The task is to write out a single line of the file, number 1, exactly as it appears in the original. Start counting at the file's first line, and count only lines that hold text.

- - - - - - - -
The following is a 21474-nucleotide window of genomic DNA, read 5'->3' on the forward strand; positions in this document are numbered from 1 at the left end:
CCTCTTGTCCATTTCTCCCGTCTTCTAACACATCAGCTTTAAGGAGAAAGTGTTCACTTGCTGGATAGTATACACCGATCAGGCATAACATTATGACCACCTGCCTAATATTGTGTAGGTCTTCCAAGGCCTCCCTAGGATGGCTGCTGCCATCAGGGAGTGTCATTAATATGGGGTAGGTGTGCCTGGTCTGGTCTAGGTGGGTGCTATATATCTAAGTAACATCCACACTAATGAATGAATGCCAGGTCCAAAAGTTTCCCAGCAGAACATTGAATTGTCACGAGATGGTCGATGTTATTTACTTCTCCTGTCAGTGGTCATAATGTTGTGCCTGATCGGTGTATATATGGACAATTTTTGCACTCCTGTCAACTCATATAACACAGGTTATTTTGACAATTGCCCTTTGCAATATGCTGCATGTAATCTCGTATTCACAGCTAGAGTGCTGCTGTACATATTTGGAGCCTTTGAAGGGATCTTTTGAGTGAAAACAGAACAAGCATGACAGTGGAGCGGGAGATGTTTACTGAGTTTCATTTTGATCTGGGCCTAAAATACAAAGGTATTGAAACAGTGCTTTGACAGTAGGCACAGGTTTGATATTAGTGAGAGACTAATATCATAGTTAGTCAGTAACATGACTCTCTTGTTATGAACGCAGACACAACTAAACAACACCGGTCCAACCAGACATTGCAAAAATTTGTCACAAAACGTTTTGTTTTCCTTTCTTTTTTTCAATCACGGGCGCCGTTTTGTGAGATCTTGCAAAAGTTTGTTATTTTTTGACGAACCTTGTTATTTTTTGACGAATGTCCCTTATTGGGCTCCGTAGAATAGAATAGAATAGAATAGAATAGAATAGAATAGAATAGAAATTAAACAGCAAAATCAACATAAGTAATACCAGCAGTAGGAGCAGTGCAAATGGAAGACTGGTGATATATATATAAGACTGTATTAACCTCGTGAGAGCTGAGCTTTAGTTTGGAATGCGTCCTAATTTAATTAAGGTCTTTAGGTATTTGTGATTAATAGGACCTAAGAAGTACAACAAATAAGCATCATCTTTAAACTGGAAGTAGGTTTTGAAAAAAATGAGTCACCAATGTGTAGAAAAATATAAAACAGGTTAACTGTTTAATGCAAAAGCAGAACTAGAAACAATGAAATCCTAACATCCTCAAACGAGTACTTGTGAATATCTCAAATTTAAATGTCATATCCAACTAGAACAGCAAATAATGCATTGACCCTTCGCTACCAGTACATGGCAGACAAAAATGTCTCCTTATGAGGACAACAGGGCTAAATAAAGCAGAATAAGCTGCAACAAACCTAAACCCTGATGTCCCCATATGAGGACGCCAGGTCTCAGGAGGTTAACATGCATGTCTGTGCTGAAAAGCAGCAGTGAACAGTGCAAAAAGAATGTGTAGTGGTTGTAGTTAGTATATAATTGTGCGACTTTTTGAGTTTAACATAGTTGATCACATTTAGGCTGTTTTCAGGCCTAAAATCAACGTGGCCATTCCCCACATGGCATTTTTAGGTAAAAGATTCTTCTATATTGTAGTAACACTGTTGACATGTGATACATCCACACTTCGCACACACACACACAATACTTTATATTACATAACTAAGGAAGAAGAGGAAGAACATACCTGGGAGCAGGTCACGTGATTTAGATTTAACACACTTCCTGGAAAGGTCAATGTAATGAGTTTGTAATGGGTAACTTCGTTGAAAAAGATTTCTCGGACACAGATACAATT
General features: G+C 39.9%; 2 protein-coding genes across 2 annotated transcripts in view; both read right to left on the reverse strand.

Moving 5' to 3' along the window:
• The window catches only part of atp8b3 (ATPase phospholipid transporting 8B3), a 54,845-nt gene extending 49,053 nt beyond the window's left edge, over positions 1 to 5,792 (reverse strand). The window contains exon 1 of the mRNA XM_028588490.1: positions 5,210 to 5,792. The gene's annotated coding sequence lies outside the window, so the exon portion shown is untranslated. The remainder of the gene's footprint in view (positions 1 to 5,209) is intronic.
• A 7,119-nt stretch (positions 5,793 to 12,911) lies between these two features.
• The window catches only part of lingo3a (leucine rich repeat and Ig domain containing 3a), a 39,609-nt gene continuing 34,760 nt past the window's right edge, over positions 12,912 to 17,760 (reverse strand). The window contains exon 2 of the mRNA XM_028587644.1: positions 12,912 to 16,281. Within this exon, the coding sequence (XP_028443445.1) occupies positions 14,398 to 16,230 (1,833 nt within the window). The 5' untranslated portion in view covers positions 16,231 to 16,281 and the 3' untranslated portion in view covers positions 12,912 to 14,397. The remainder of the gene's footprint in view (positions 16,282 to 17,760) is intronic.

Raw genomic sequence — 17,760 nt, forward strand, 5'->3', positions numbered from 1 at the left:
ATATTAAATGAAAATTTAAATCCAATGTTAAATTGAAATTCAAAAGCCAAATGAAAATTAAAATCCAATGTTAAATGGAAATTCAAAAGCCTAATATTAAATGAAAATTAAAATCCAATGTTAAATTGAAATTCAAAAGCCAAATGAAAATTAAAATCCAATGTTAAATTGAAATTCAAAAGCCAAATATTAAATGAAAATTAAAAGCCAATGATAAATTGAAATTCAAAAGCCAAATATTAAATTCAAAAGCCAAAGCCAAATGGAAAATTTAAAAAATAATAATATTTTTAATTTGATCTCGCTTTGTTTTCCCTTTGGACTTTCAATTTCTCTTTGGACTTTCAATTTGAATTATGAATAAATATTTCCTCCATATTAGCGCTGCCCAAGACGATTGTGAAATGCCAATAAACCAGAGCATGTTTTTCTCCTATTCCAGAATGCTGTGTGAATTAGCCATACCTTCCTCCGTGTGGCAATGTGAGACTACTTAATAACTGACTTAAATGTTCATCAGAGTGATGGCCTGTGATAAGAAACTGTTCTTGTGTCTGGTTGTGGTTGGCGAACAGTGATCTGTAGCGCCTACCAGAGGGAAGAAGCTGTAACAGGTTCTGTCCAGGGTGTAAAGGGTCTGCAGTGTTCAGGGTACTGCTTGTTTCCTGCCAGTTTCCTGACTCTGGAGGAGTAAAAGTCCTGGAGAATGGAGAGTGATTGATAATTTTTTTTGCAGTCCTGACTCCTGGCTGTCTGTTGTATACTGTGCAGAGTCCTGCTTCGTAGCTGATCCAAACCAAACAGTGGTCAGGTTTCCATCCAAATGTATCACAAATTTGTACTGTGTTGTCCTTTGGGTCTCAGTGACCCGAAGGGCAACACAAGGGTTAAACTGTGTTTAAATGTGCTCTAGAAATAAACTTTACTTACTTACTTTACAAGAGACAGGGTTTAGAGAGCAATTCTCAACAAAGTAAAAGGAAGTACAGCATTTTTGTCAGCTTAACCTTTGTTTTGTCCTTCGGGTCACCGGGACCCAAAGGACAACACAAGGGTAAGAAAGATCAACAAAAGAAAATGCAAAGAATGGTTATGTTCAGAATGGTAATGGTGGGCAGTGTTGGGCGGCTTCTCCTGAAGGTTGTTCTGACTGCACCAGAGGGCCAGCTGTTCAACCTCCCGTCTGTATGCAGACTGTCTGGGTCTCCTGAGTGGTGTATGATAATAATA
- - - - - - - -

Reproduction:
The following is a 21474-nucleotide window of genomic DNA, read 5'->3' on the forward strand; positions in this document are numbered from 1 at the left end: